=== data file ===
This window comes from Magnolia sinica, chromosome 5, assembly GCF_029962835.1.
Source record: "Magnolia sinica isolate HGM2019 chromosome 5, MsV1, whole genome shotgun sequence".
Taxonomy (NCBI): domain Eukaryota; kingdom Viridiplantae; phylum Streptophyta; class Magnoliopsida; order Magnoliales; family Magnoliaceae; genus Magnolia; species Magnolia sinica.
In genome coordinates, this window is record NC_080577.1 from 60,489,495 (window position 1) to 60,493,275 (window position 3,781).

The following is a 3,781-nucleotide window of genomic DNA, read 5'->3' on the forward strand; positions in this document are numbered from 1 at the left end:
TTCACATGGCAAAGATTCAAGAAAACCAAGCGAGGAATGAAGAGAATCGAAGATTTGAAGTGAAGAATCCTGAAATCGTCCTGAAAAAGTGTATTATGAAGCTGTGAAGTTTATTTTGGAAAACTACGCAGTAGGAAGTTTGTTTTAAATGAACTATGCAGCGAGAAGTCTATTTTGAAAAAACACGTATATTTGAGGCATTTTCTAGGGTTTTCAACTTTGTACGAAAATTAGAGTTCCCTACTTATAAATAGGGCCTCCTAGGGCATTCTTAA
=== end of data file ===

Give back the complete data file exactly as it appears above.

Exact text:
This window comes from Magnolia sinica, chromosome 5, assembly GCF_029962835.1.
Source record: "Magnolia sinica isolate HGM2019 chromosome 5, MsV1, whole genome shotgun sequence".
Taxonomy (NCBI): domain Eukaryota; kingdom Viridiplantae; phylum Streptophyta; class Magnoliopsida; order Magnoliales; family Magnoliaceae; genus Magnolia; species Magnolia sinica.
In genome coordinates, this window is record NC_080577.1 from 60,489,495 (window position 1) to 60,493,275 (window position 3,781).

The following is a 3,781-nucleotide window of genomic DNA, read 5'->3' on the forward strand; positions in this document are numbered from 1 at the left end:
TTCACATGGCAAAGATTCAAGAAAACCAAGCGAGGAATGAAGAGAATCGAAGATTTGAAGTGAAGAATCCTGAAATCGTCCTGAAAAAGTGTATTATGAAGCTGTGAAGTTTATTTTGGAAAACTACGCAGTAGGAAGTTTGTTTTAAATGAACTATGCAGCGAGAAGTCTATTTTGAAAAAACACGTATATTTGAGGCATTTTCTAGGGTTTTCAACTTTGTACGAAAATTAGAGTTCCCTACTTATAAATAGGGCCTCCTAGGGCATTCTTAA